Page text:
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Trinity and UCD climb in latest world university rankings

Trinity College Library: TCD welcomed its higher ranking which placed it in the top 1% of universities worldwide. Photograph: The Irish Times

Ireland’s top universities are climbing back up international rankings following a decade of cutbacks which meant many of them tumbled down influential league tables, new figures show.

However, the country’s largest university UCD has warned that third level education remains under severe financial strain.

“Unless there is movement on the funding of Irish students soon, the university will have to seriously consider the option of reducing the number of places available to Irish students in order to preserve quality,” UCD president Andrew Deeks said.

He was commenting as latest QS (Quacquarelli Symonds) world university rankings showed Trinity College Dublin had risen 10 places to 88th after almost falling out of the top 100 for the first time last year.

University College Dublin had also improved by eight places to 168th, while NUI Galway is up six to 243rd place.

QS, which describes its rankings as the “definitive guide to the world’s 959 top universities”, is based on a range of performance indicators such as academic and employer reputation, research and staff-student ratios.

Critics, however, say these rankings do not capture the quality of teaching and learning and hold too much influence over the direction of higher education. They remain, however, influential in the competitive market for international students.

Among other universities, UCC holds on to its ranking of 283rd place, while DCU has slipped 11 to 391st place.

UL retains its ranking in the 501- 550 category, as does DIT in the 651-700 category.

Maynooth University, meanwhile, has slipped into the 701-750 category, down from 651-700.

QS says gains for some Irish universities are linked, in particular, to positive sentiment from employers.

All seven Irish universities improved their reputation among employers with signs that firms have an increased imperative to hire from Irish third-level institutions.

However, it found that research impact across Irish universities – based on citations per university faculty – was relatively low.

Higher ranking

Overall, Massachusetts Institute of Technology is named the world’s leading university for a record sixth consecutive year, followed by Stanford, Harvard, California Institute of Technology and Cambridge University.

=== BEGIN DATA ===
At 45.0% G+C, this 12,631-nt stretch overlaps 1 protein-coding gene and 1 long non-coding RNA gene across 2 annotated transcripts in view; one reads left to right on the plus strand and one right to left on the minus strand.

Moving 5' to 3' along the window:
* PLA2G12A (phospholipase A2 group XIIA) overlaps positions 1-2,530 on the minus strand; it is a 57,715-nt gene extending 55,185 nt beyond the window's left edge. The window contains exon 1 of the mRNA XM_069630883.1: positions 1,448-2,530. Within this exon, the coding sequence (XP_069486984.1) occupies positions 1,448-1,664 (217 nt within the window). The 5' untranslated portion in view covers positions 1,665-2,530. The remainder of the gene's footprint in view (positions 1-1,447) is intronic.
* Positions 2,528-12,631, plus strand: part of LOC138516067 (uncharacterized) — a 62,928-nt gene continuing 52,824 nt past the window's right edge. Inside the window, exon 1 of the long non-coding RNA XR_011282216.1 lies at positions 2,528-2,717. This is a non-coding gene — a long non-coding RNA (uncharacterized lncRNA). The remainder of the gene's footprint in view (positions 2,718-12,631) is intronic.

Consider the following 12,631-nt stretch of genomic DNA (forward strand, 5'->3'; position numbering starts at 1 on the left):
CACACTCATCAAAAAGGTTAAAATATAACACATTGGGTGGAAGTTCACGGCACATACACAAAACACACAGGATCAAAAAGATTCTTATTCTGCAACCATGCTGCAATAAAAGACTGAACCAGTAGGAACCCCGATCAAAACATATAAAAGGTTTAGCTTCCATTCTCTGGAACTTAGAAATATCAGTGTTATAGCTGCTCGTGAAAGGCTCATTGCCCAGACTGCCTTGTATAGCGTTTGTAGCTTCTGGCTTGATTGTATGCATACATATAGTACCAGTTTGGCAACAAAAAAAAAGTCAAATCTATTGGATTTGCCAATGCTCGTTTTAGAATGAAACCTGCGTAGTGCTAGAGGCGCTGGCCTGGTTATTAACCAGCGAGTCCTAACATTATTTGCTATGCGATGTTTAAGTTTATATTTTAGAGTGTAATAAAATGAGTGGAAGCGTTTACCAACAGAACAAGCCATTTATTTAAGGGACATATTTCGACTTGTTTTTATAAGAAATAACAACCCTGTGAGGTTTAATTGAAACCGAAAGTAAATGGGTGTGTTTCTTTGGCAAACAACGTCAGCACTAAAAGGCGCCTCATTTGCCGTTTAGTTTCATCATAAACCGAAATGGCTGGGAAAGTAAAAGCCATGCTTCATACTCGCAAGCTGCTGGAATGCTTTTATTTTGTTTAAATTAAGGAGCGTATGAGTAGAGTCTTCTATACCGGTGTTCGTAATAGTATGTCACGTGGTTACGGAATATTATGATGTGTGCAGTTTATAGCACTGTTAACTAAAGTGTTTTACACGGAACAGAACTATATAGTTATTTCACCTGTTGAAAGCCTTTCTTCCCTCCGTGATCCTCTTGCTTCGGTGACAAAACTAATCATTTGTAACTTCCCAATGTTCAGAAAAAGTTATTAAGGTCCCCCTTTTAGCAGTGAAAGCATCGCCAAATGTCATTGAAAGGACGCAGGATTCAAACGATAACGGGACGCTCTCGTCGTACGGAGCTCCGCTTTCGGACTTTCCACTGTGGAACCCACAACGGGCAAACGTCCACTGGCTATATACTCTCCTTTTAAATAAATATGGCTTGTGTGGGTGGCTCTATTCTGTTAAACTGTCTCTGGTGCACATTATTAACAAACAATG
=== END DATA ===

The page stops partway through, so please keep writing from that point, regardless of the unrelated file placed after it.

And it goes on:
Trinity College Dublin has welcomed its higher ranking which placed it in the top 1 per cent of universities worldwide.

The university’s dean of research, John Boland, said it was good news for Trinity and good news for Irish education in general.

“Today’s increase shows that Trinity is regaining some lost ground on former years. We have achieved this despite intense global competition and continued reduced government investment,” he said.

UCD said its improved ranking was linked to the impact of increases in both academic and employer reputation surveys, as well as a recovery in the staff student ratio.

The Government’s failure to address the underfunding of the sector meant the only way for the university to increase its staff numbers was through using private income, such as fees from non-EU students, Prof Deeks added.

“This has directly improved UCD’s ranking under the staff student ratio criterion, but the ratio remains unacceptably low compared with our competitor universities overseas.”

At NUI Galway, president Jim Browne said it was heartening that its increased ranking highlighted the college’s student focus , with the highest ratings allocated to the internationality of our faculty students.

DCU said its was pleased to maintain its position in the top-400 and attributed its “small drop” in the rankings to its recent expansion to include three teacher-training colleges.

In the UK, most of its ranked universities dropped positions for the second year in a row.

QS says these drops are linked to worsening research performance and stretched teaching resources at UK universities, the consequence of both sectoral expansion and funding cuts.

QS World University Rankings 2018: Irish universities

TCD: 88th (up 10)

UCD: 168th (up 6)

NUI Galway: 243rd (up 6)

UCC: 283rd (no change)

DCU: 391 (down 11)

UL: 501-550 (no change)

DIT: 651-700 (no change)

[Source:- irishtimes]

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